Postcard from Santa Domingo Spain

camino de Santiago trail

Finishing up the first 90 miles

I am so happy to not be walking today. This body has made it 90 miles in 6 days through rain, wind, mud, hail, and heat – I deserve a break. My Camino de Santiago journey is in full swing – however, my body still seems to be rebelling against the idea.

As you recall, I started this 450 mile journey knowing very little about what to expect and with very little preparation, but in 6 days I have learned a lot. I have learned what NOT to do with blisters (through my own trial and error unfortunately!), how to find my way on the trail, how to find lodging and food, how to know when I need a break, how to stay (somewhat) dry, and how to maintain a positive attitude when you feel like you can’t go any further. Rayo Travel has been a huge cheerleader for me contacting me daily and assisting me with anything they can. I’ve been utilizing their iphone application to find lodging, food, and pharmacies on the way as well as stay connected online. In addition, the wonderful men at JacoTrans who are transporting my luggage daily have been a God send. Showing up and having access to my bag and clean dry things at the end of a day is wonderful. Plus – lessening the weight of what is on my back is essential. I have an amazing team behind me!


To follow the trail, you simply follow the arrows...they are everywhere...

camino marker

Or you can follow the scallop shell markers through the towns which point you in the direction to Santiago.


Arrow made of rocks by a pilgrim

camino marker

Sometimes you get arrows and scallop shells at the same time!

camino marker

Scallop markers lead me through Estella

I won’t lie; it has been a struggle for me on a grand scale. As a pilgrim walking the trail in essence you are really stripped of your normal life accouterments and your life is simplified on a grand scale. I consider this a type of hard reboot of life– as if you were a computer humming along with a myriad of applications open and running and someone suddenly pulls the plug. Boom – darkness. Start over. Food becomes simplified and suddenly you get great joy out of eating tuna out of a tin can with bread. A shower is pure bliss and having a bed to lie down in is a whole new type of high.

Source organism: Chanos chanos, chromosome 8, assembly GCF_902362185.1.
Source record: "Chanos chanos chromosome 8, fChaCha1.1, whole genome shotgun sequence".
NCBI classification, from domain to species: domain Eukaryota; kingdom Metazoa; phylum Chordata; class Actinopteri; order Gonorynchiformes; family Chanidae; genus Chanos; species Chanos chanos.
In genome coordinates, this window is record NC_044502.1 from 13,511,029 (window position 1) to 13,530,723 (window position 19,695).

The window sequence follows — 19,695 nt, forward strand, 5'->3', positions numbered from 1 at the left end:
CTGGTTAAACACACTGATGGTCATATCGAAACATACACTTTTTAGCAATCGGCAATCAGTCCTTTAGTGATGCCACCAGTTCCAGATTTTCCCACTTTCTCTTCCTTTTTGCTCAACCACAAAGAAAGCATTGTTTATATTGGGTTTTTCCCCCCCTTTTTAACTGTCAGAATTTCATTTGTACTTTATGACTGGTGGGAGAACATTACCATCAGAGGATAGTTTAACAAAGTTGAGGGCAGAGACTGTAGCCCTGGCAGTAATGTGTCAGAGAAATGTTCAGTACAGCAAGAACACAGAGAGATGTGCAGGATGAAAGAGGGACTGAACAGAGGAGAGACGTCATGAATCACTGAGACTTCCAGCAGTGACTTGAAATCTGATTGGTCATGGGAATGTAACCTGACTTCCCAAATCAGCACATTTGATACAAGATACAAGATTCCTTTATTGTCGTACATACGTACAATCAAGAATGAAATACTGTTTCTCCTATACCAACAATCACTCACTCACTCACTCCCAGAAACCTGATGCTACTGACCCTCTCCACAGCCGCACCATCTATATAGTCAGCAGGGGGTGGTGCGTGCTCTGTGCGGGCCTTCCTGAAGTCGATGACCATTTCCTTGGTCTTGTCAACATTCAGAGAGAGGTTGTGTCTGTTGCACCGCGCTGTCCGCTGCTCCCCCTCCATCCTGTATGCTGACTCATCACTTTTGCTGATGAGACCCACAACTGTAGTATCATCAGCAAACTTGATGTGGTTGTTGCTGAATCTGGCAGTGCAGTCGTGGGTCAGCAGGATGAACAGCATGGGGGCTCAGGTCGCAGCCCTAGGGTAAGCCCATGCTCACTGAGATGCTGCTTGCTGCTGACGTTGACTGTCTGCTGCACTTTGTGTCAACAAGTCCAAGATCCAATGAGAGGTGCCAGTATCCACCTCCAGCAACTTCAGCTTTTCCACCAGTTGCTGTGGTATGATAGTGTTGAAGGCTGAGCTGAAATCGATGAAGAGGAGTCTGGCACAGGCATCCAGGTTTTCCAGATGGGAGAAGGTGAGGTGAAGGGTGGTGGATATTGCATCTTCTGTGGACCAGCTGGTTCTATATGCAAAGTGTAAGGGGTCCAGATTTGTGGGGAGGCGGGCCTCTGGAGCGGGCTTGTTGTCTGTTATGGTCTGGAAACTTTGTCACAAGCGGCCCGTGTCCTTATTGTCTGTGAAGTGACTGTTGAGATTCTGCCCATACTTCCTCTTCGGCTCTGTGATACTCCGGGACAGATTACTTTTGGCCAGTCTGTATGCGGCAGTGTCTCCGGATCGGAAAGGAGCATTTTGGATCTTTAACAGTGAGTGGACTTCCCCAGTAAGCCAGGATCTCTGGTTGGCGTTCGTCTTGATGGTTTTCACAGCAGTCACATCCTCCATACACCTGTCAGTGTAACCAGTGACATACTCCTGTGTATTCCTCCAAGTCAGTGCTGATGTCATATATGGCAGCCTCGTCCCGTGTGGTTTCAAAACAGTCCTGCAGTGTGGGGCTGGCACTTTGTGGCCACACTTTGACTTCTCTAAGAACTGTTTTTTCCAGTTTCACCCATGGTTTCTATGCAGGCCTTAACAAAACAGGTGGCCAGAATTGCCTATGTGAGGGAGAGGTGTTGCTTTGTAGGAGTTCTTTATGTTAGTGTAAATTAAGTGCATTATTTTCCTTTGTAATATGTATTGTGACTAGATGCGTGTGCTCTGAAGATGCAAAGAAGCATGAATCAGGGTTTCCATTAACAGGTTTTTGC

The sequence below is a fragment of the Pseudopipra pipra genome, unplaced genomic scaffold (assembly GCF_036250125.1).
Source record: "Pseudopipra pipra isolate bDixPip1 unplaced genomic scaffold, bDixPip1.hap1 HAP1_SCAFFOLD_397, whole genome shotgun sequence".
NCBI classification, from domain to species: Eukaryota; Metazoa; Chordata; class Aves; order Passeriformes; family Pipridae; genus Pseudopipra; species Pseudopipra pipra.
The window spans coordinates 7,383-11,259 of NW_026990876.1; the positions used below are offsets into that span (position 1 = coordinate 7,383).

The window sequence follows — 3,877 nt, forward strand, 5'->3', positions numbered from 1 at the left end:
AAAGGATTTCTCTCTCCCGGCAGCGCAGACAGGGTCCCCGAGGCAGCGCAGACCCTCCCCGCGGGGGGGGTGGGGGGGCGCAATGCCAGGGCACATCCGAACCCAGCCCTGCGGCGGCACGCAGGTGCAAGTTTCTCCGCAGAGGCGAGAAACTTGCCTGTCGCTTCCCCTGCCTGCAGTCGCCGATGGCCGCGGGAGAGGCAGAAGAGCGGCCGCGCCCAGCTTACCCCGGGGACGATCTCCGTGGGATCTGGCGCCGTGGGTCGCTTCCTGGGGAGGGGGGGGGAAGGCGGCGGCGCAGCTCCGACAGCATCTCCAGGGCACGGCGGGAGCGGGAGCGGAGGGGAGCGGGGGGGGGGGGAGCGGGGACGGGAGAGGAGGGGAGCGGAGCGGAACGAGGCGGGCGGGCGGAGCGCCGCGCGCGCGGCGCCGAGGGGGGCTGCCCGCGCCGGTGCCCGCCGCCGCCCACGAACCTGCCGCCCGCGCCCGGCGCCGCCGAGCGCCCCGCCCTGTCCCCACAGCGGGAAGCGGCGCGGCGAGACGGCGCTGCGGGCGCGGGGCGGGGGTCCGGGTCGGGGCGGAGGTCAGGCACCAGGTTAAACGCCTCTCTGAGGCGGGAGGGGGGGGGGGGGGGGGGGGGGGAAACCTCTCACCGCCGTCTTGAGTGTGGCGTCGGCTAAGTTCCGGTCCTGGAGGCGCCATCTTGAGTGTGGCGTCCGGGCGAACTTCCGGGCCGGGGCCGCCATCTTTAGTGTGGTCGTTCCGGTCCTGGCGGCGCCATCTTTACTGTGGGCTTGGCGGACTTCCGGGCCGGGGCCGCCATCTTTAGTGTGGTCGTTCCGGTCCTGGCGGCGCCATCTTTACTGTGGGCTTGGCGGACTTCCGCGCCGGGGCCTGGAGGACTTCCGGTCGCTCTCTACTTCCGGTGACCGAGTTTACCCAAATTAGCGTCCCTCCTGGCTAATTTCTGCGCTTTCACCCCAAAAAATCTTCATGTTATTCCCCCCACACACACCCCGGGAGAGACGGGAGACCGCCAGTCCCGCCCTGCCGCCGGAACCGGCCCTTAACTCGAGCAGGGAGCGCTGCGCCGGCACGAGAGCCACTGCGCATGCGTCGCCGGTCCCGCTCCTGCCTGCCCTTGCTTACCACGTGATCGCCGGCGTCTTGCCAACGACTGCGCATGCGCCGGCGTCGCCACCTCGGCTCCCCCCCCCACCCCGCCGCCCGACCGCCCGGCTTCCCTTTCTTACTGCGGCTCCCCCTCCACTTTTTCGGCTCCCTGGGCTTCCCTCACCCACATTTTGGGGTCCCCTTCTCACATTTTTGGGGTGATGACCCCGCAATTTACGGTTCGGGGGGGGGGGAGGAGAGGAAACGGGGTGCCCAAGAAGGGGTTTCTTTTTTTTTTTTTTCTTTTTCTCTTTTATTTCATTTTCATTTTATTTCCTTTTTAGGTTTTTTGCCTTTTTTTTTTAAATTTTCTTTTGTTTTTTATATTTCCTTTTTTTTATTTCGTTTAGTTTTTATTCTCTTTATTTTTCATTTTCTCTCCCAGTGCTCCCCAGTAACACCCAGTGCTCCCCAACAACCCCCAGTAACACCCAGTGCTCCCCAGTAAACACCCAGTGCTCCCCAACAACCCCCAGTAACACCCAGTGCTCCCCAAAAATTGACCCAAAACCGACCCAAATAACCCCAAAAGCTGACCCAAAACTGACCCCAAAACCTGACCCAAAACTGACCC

This first week I have spent dreaming about all of the great gear that is perfect for this type of journey and thinking about how it is all sitting back in my storage unit in NYC. I have been walking in trail running shoes, which are ok for about 75% of the time. But the 25% through rain and mud leaves me dreaming of my hiking boots in storage.

Walking Progress

I’ve gone 90 miles in 6 days leaving from Pamplona. I shocked my body by climbing over Alto de Perdon (a historic high pass) the first day and if that wasn’t hard enough Mother Nature decided to throw hail down upon us and kick up the wind as we climbed. Gail force winds joined me the next day but luckily they were at my back most of the day pushing me along. I walked through fields and fields of green wheat grass that would blow as if it were a giant wave in the ocean – a mesmerizing sight. The following days provided a little sunshine and then a lot of rain. I realized the challenges of walking the Camino trail in running shoes as opposed to my hiking boots as the water soaked through. But – you make the best of what you have and keep going – with plastic bags on my feet! The rain left rivers of mud as an obstacle for the next day. The mud was caked on my shoes and I slipped along slowly trying not to lose a shoe. After two 20 mile days in a row in tough weather and trail conditions, my body was screaming for a rest in Santa Domingo and I happily obliged.

It feels as if my physical body and mind are no longer working together, instead they are struggling against each other in a battle of the wills. It’s as if they’ve gone through a messy breakup and are trying to sabotage each other in a myriad of ways.

yellow flowers

Flowers along the trail

camino towns

It never fails - the towns are always build on a hill it seems! So that means we have to go up and over!

tree line

It's not easy being green...views from the trail


Physical Hurdles

My body just aches. I walk gingerly and often find odd noises coming out of my mouth as I try to move through the aches and pains. It’s worse than when I used to run marathons as there’s no end in sight. My heels are screaming for me to stop – they have formed two big blisters on them in an attempt to try to convince my mind to stop. My mind isn’t listening though – it just keeps putting Band-Aids on the blisters and keeps going. I’ve actually developed a number of blisters and have to sit and try to treat them in the lovely process of popping, draining, and disinfecting them – a nightly ritual. If you want to actually see the blisters you can view them on my Facebook page – I’ve named them Jack and Jill.